I’ve been thinking a lot about how I’m managing a mess of emotion and rush of thoughts with the basics of doing my normal life.
I worry that I’ve created an echo chamber with this blog and twitter account. I’ve read and shared so many stories though of people who have felt the same of their writing and of the warm responses they have had from people who had felt alone and appreciated the moral support.
It helps reinforce the importance of the good that personal blogging on terrible, tragic subjects can do.
It lets people know that they are not alone, that there are people who are willing to hear and share their stories. It provides a map and guide for all that has happened and that which is yet to come. It allows us to give a gentle warning and cautious reassurance that it won’t be over in a few weeks or months. It lets people know that there isn’t a way to do it right and that more energy than they could imagine will be on managing the reactions of other people.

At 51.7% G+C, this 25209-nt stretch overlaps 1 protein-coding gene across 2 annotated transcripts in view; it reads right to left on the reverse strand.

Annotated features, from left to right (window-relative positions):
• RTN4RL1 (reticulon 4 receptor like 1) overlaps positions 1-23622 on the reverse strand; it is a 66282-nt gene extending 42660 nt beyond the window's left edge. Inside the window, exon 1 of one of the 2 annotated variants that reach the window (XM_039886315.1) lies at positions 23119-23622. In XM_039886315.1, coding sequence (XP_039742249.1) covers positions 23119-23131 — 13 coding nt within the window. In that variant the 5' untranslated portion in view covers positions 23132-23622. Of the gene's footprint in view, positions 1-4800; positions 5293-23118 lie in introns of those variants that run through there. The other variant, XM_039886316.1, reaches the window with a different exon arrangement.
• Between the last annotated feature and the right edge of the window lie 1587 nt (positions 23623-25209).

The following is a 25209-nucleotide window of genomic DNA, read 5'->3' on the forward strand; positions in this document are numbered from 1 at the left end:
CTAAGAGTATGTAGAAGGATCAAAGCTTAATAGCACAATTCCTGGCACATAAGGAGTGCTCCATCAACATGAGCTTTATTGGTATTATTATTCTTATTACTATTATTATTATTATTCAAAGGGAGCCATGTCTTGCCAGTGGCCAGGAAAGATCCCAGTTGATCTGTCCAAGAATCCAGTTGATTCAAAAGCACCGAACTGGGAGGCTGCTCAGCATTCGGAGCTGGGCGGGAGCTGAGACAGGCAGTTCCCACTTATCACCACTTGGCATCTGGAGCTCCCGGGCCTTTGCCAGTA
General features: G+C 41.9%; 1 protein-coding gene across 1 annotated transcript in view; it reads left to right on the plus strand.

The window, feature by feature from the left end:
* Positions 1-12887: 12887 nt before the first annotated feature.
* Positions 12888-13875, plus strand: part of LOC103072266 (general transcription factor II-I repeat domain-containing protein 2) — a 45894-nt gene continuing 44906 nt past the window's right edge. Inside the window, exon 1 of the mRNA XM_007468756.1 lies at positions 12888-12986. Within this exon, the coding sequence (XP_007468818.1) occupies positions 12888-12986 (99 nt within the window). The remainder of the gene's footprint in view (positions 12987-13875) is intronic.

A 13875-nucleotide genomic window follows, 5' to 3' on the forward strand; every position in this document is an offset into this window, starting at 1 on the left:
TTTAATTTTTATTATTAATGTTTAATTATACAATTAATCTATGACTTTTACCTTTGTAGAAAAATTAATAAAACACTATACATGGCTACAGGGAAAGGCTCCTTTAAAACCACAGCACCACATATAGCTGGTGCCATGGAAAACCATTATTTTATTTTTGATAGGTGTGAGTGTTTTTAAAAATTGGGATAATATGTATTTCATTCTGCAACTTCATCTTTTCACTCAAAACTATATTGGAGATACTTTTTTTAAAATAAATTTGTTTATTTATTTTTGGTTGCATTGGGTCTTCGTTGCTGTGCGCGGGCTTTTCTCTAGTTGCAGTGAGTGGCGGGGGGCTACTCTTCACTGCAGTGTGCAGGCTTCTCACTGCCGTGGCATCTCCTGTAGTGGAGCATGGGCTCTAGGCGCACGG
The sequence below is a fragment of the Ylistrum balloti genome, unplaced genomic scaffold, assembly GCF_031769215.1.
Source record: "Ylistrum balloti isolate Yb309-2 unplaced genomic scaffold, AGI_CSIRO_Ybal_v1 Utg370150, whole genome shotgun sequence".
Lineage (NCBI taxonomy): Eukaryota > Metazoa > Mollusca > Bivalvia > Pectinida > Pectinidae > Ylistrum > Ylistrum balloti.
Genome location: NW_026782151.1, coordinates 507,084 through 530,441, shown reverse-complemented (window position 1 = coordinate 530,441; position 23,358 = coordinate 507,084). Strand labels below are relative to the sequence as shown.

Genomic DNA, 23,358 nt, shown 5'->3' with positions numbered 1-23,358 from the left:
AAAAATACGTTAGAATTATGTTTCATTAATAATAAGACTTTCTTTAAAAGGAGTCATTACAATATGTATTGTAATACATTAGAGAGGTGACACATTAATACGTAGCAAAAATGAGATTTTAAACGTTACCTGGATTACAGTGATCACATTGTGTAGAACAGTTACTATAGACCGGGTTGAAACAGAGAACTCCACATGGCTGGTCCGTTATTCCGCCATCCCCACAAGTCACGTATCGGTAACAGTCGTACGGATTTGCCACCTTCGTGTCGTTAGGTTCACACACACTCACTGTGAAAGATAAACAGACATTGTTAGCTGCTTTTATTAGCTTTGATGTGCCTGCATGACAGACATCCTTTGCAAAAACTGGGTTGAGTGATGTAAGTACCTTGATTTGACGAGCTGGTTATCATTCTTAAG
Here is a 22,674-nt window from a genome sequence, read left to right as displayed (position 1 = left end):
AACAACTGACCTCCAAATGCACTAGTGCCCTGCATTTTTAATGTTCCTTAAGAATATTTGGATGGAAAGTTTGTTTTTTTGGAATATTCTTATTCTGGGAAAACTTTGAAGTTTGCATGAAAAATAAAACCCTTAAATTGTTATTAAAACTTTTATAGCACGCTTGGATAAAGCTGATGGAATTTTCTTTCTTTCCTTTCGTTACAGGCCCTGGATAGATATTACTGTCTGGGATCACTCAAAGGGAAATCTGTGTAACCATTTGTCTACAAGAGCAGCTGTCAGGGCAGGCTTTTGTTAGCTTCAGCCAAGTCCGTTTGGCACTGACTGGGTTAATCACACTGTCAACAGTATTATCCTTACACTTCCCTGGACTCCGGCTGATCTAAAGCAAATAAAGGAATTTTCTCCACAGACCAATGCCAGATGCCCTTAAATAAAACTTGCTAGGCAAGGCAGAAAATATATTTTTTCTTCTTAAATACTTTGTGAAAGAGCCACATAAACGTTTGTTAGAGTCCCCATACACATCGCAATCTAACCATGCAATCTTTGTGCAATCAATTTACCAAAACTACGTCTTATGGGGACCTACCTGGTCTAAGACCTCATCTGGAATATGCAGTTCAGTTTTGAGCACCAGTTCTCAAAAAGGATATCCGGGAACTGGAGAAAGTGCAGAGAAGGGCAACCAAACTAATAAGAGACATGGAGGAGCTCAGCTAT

Awareness raising feels like such a woolly word but there is value to it if it helps people feel less alone and helps others to understand what their friend, children, sibling or employee may be going through and what can be done to help. What to say and what not to say. Why they may react the way that they do to polite, freely given and well meant expressions of pity and sympathy.
It gives prospective parents and those in the angst of expecting a rainbow child the information and tools and permission to challenge health professionals and to act on their instincts without fear.
Complaint without action is dangerously close to being a whinge. By taking action through writing, through awareness raising and providing support it can turn the potentially destructive aspects of grief into a force for good and change.